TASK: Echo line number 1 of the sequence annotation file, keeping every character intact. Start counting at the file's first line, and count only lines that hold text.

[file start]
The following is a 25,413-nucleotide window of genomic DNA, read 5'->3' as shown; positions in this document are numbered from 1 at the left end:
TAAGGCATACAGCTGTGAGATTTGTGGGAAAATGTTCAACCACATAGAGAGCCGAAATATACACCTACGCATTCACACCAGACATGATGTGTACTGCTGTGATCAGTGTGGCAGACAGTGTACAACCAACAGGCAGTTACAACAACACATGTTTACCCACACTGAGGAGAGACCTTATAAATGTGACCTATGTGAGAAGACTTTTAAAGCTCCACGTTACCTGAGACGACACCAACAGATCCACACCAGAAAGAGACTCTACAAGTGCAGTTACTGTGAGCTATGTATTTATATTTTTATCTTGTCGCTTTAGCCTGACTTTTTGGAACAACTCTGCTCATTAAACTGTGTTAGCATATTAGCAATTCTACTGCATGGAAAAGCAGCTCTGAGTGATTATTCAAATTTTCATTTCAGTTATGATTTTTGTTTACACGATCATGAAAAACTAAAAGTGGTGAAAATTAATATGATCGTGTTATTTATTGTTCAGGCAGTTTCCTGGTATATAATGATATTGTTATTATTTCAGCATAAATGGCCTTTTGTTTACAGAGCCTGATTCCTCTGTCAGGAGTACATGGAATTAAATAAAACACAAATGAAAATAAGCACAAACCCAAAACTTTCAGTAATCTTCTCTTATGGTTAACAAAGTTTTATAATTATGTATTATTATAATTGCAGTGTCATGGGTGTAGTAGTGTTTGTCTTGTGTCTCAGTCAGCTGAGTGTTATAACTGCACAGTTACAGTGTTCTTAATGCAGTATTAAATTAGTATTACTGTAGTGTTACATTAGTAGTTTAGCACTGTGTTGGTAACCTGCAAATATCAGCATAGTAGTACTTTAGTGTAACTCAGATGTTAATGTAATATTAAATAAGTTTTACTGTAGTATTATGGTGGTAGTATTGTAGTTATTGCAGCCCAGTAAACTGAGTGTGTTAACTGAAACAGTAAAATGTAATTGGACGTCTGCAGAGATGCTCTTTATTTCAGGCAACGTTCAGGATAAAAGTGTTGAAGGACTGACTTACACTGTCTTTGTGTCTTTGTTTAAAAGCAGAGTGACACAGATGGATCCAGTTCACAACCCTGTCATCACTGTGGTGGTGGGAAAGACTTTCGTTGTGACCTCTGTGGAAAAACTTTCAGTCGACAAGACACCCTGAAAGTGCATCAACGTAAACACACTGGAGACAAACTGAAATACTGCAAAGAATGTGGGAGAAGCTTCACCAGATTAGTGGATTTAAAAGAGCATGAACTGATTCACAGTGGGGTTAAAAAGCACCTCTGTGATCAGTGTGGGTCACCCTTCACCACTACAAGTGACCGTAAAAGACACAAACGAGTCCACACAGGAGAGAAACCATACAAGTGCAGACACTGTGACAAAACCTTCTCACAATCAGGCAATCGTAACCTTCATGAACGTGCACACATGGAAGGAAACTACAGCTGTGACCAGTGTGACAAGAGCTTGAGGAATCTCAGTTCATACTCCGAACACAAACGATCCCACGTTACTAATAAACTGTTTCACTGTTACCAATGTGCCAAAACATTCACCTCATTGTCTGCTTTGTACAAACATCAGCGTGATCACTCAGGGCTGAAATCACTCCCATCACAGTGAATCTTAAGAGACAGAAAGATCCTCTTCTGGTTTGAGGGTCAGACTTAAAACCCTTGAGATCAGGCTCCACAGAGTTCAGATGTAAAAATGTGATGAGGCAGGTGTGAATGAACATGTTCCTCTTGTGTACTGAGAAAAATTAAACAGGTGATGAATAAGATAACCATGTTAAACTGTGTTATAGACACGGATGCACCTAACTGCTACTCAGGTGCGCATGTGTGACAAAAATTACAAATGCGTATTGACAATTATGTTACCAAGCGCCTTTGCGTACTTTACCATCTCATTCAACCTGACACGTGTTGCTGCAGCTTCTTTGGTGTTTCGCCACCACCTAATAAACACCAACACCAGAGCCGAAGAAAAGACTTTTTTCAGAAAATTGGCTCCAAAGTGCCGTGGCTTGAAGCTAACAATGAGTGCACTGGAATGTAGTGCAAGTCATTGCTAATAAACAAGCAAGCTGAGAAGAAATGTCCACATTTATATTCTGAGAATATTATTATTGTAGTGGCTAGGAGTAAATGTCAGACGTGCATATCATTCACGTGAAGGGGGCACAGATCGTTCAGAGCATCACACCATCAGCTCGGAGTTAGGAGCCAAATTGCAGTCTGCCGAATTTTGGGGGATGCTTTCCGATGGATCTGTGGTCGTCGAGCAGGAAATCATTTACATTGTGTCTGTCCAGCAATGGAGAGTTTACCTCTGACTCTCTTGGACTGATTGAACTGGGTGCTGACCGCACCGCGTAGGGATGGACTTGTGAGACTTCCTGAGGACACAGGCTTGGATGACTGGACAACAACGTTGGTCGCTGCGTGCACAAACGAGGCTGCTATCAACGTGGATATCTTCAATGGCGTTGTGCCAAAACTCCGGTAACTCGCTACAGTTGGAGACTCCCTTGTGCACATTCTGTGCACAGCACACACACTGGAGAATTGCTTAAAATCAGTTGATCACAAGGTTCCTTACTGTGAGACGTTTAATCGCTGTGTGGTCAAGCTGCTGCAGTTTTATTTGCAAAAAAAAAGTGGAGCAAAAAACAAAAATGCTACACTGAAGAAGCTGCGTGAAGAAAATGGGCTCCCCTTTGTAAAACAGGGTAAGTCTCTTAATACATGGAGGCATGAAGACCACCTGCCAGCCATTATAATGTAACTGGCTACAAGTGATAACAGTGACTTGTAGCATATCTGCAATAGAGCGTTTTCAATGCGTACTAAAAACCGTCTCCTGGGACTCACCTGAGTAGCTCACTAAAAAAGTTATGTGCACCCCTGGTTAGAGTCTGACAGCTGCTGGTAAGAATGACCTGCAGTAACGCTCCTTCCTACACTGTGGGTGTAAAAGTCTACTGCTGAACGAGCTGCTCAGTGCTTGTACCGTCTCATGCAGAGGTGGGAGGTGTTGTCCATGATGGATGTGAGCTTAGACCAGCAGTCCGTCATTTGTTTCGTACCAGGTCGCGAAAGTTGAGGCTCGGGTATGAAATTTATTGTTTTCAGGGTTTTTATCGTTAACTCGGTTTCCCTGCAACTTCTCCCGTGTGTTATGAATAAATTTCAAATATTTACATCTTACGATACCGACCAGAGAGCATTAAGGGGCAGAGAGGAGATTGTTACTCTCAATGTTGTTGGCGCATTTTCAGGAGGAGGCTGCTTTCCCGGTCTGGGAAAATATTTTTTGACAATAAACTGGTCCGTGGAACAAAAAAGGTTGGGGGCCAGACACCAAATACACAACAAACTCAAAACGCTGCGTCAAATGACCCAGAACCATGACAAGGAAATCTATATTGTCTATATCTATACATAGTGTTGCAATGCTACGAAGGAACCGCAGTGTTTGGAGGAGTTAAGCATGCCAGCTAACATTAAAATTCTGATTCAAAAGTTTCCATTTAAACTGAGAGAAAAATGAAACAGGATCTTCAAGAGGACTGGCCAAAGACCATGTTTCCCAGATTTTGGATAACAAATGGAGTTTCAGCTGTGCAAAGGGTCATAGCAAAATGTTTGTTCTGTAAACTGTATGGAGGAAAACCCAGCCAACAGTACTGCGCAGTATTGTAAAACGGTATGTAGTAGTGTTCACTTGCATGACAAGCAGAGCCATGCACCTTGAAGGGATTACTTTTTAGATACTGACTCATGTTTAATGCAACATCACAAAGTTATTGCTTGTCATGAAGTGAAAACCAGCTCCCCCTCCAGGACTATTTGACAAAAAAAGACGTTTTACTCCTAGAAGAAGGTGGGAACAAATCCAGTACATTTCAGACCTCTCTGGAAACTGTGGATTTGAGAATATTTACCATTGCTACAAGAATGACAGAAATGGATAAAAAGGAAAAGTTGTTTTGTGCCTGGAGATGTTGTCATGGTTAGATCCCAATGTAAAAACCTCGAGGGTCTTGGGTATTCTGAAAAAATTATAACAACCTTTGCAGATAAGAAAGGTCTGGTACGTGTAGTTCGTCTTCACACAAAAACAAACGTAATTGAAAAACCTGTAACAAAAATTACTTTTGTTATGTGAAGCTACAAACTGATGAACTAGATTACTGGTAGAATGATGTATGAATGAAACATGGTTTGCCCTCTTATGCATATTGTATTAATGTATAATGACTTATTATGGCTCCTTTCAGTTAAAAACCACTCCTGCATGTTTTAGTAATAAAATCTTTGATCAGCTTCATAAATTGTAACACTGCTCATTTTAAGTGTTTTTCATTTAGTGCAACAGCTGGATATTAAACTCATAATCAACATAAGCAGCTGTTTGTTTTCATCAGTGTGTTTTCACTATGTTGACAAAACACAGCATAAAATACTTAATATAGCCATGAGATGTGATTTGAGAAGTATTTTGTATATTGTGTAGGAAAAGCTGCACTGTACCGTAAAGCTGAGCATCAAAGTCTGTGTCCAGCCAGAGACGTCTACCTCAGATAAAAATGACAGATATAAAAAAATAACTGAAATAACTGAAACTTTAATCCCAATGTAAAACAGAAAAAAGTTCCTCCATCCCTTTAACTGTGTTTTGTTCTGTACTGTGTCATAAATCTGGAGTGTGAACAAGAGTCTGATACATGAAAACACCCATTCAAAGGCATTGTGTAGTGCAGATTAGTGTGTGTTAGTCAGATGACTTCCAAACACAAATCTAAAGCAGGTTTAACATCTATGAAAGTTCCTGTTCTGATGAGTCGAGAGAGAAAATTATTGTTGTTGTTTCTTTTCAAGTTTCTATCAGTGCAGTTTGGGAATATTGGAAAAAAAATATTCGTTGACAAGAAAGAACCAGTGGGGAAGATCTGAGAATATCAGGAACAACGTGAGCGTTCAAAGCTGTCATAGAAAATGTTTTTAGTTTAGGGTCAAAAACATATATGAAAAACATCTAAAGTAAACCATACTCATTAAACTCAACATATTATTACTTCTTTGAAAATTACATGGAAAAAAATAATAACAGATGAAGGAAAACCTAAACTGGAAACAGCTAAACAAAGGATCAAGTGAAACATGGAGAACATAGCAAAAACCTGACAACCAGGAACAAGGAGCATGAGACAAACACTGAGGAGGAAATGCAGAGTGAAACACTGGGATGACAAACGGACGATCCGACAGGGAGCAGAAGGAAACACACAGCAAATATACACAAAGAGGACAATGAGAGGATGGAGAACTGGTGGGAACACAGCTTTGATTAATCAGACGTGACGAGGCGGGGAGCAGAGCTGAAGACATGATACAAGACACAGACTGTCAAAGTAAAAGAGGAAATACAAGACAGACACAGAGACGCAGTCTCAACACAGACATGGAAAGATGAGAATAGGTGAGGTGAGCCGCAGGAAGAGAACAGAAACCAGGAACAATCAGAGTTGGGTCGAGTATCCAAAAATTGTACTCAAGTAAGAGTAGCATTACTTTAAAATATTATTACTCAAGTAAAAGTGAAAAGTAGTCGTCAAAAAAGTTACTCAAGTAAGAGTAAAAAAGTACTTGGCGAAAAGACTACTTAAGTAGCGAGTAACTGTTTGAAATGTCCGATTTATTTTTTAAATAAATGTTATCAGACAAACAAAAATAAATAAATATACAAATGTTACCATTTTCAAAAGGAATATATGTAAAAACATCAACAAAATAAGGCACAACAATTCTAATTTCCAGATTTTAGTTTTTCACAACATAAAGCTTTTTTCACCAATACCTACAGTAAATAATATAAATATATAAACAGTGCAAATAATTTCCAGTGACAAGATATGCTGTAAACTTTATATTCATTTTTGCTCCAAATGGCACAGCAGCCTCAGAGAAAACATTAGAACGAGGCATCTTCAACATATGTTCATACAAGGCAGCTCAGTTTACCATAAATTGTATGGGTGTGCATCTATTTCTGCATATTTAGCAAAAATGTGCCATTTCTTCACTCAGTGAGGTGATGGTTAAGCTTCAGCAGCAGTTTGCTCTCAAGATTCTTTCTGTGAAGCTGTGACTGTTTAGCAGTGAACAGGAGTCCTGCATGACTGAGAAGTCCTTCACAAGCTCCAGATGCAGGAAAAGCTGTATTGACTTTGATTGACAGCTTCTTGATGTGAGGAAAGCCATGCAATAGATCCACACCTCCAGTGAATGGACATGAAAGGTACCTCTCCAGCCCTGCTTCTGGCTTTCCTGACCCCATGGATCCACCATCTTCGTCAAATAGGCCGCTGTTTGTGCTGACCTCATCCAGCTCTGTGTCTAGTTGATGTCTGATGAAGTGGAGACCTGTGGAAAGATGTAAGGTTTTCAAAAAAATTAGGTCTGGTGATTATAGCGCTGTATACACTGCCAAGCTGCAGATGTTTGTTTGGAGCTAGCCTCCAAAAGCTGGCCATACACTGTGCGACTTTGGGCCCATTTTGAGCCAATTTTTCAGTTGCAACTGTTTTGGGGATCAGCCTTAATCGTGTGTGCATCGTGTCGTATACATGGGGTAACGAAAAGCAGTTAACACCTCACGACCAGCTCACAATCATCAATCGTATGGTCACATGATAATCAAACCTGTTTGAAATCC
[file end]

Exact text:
The following is a 25,413-nucleotide window of genomic DNA, read 5'->3' as shown; positions in this document are numbered from 1 at the left end: